The hardening position of the United States and its allies is driving ties with Russia to a new low, and raising fresh tensions in strife-torn Syria.

The gloves are off as U.S. President Barack Obama has launched an unvarnished verbal assault against Moscow for blocking a western-backed United Nations Security Council resolution for establishing "humanitarian corridors" in Syria.

Addressing U.S. and French journalists accompanying visiting French President Francois Hollande, last Tuesday, Mr. Obama said: "There is great unanimity among most of the Security Council on this resolution [to provide greater aid]. Russia is a holdout". The U.S. President bluntly asserted that John Kerry, the U.S. Secretary of State, and others "have delivered a very direct message to the Russians that they cannot say they are concerned about the well-being of the Syrian people when there are starving civilians. ... [I]t is not

just the Syrians that are responsible; the Russians, as well, if they are blocking this kind of resolution".

But the Russians, fully alive to the use of humanitarian intervention by the West for engineering "regime change" in Libya earlier, seemed hardly impressed by the presidential diatribe. In his spirited riposte, Russian deputy foreign minister Gennady Gatilov pointed out that any resolution at the UN must also take into account the threat posed by al-Qaeda and affiliated organisations in Syria. "It is necessary to deal both with the terrorist threat and the humanitarian disaster in a comprehensive manner," he observed.

On Friday, President Obama had warned that fresh pressure would be mounted on the government of Syrian President, Bashar Al Assad. Accompanied by Jordan's King Abdullah II, he stressed that "there are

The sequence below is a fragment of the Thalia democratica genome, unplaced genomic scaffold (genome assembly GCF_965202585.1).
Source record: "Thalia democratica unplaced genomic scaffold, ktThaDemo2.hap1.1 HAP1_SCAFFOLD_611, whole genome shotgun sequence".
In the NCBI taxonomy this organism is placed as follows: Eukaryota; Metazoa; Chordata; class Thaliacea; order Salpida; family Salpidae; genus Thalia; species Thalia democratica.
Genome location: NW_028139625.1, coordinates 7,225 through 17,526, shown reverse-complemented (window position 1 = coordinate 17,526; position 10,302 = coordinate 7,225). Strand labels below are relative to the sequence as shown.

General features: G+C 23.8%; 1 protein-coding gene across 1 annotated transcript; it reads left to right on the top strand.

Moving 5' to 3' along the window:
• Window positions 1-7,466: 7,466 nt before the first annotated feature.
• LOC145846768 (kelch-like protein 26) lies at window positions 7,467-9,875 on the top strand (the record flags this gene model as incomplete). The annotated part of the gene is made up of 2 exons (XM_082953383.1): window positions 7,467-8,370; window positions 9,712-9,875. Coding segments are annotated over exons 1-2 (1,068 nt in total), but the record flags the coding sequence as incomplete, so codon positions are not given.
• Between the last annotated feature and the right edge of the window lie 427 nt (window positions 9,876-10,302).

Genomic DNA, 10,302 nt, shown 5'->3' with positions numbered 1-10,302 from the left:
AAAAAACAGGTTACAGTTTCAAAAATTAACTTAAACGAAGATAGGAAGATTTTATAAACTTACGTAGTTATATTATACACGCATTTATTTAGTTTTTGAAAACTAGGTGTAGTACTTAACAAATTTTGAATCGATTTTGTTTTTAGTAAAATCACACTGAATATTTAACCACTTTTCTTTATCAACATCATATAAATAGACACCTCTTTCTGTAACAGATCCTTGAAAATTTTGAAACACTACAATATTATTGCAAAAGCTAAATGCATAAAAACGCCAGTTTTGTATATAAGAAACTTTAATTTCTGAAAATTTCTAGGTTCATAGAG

going to be some immediate steps that we have to take to help the humanitarian assistance there (in Syria)".

The President's remarks coincided with a report in the Wall Street Journal (WSJ) that Saudi Arabia has offered to supply the Syrian opposition with anti-aircraft and anti-tank missiles, apparently to offset the air and heavy weapons advantage over the opposition that the government forces currently exercise. The WSJ write-up observed that Russian-made antitank guided missiles and Chinese man-portable air-defence systems have already been stored in warehouses in Jordan and Turkey.

Syrian opposition commanders had struck a deal on the new armaments shipment during a meeting with agents from the United States and Saudi intelligence in Jordan on January 30, the daily reported.

Attempts to mount fresh military pressure on the Syrian government have coincided with a sterile on-going dialogue that has been going on in Geneva between the official representatives and the opposition.

This has caused Russia to pointedly accuse U.S. and France of attempting to derail talks in the Swiss city. Sergei Lavrov, the Russian foreign minister, blamed Paris and Washington on Friday of making a systematic attempt to provoke the Syrian government to "slam the door" at the Geneva-2 peace conference. He added that Moscow supported the Syrian government's approach to implement step-by-step, the broad principles anchored by the 2012 Geneva communiqué to achieve durable peace. Observers say that the opposition wants to first discuss the composition of a transitional government during the dialogue in the hope of using diplomacy to remove President Assad from power. Russia has stood firmly opposed to "regime change" in Syria through military and other means.

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